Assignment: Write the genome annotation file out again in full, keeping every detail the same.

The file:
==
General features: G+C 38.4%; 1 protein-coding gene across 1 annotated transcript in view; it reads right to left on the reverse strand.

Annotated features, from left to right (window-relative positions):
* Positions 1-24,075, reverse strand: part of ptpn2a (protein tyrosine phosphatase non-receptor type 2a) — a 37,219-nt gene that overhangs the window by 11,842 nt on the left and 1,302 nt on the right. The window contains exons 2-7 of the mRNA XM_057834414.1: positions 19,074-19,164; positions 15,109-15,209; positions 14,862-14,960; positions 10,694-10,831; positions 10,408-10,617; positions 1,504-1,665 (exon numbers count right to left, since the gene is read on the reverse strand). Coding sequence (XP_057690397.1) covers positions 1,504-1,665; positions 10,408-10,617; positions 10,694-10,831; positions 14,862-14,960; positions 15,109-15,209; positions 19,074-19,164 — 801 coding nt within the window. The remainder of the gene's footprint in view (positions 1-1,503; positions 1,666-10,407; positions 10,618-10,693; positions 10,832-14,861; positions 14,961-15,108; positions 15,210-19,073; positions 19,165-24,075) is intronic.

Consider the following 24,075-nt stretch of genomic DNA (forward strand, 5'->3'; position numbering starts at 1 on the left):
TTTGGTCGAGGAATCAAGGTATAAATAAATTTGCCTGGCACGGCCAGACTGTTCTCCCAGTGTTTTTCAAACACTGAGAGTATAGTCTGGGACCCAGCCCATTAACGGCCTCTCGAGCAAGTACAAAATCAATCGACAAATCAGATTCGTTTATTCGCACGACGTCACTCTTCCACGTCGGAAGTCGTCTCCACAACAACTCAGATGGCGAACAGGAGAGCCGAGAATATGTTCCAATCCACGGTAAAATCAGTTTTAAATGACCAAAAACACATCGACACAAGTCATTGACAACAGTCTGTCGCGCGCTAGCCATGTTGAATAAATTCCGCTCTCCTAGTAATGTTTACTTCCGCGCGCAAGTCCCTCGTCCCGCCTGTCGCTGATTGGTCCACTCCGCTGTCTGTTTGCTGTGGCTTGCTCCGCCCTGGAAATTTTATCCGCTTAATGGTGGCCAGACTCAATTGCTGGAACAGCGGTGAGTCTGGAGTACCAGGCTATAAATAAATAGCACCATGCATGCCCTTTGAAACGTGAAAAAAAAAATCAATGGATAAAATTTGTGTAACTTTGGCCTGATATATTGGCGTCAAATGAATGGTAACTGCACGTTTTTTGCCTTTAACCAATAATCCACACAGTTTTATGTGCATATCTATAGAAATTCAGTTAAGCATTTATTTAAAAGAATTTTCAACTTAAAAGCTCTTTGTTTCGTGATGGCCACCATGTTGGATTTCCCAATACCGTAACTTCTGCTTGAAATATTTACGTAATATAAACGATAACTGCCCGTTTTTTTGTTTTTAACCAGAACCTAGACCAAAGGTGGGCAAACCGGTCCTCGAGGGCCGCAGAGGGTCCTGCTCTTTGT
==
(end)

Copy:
General features: G+C 38.4%; 1 protein-coding gene across 1 annotated transcript in view; it reads right to left on the reverse strand.

Annotated features, from left to right (window-relative positions):
* Positions 1-24,075, reverse strand: part of ptpn2a (protein tyrosine phosphatase non-receptor type 2a) — a 37,219-nt gene that overhangs the window by 11,842 nt on the left and 1,302 nt on the right. The window contains exons 2-7 of the mRNA XM_057834414.1: positions 19,074-19,164; positions 15,109-15,209; positions 14,862-14,960; positions 10,694-10,831; positions 10,408-10,617; positions 1,504-1,665 (exon numbers count right to left, since the gene is read on the reverse strand). Coding sequence (XP_057690397.1) covers positions 1,504-1,665; positions 10,408-10,617; positions 10,694-10,831; positions 14,862-14,960; positions 15,109-15,209; positions 19,074-19,164 — 801 coding nt within the window. The remainder of the gene's footprint in view (positions 1-1,503; positions 1,666-10,407; positions 10,618-10,693; positions 10,832-14,861; positions 14,961-15,108; positions 15,210-19,073; positions 19,165-24,075) is intronic.

Consider the following 24,075-nt stretch of genomic DNA (forward strand, 5'->3'; position numbering starts at 1 on the left):
TTTGGTCGAGGAATCAAGGTATAAATAAATTTGCCTGGCACGGCCAGACTGTTCTCCCAGTGTTTTTCAAACACTGAGAGTATAGTCTGGGACCCAGCCCATTAACGGCCTCTCGAGCAAGTACAAAATCAATCGACAAATCAGATTCGTTTATTCGCACGACGTCACTCTTCCACGTCGGAAGTCGTCTCCACAACAACTCAGATGGCGAACAGGAGAGCCGAGAATATGTTCCAATCCACGGTAAAATCAGTTTTAAATGACCAAAAACACATCGACACAAGTCATTGACAACAGTCTGTCGCGCGCTAGCCATGTTGAATAAATTCCGCTCTCCTAGTAATGTTTACTTCCGCGCGCAAGTCCCTCGTCCCGCCTGTCGCTGATTGGTCCACTCCGCTGTCTGTTTGCTGTGGCTTGCTCCGCCCTGGAAATTTTATCCGCTTAATGGTGGCCAGACTCAATTGCTGGAACAGCGGTGAGTCTGGAGTACCAGGCTATAAATAAATAGCACCATGCATGCCCTTTGAAACGTGAAAAAAAAAATCAATGGATAAAATTTGTGTAACTTTGGCCTGATATATTGGCGTCAAATGAATGGTAACTGCACGTTTTTTGCCTTTAACCAATAATCCACACAGTTTTATGTGCATATCTATAGAAATTCAGTTAAGCATTTATTTAAAAGAATTTTCAACTTAAAAGCTCTTTGTTTCGTGATGGCCACCATGTTGGATTTCCCAATACCGTAACTTCTGCTTGAAATATTTACGTAATATAAACGATAACTGCCCGTTTTTTTGTTTTTAACCAGAACCTAGACCAAAGGTGGGCAAACCGGTCCTCGAGGGCCGCAGAGGGTCCTGCTCTTTGT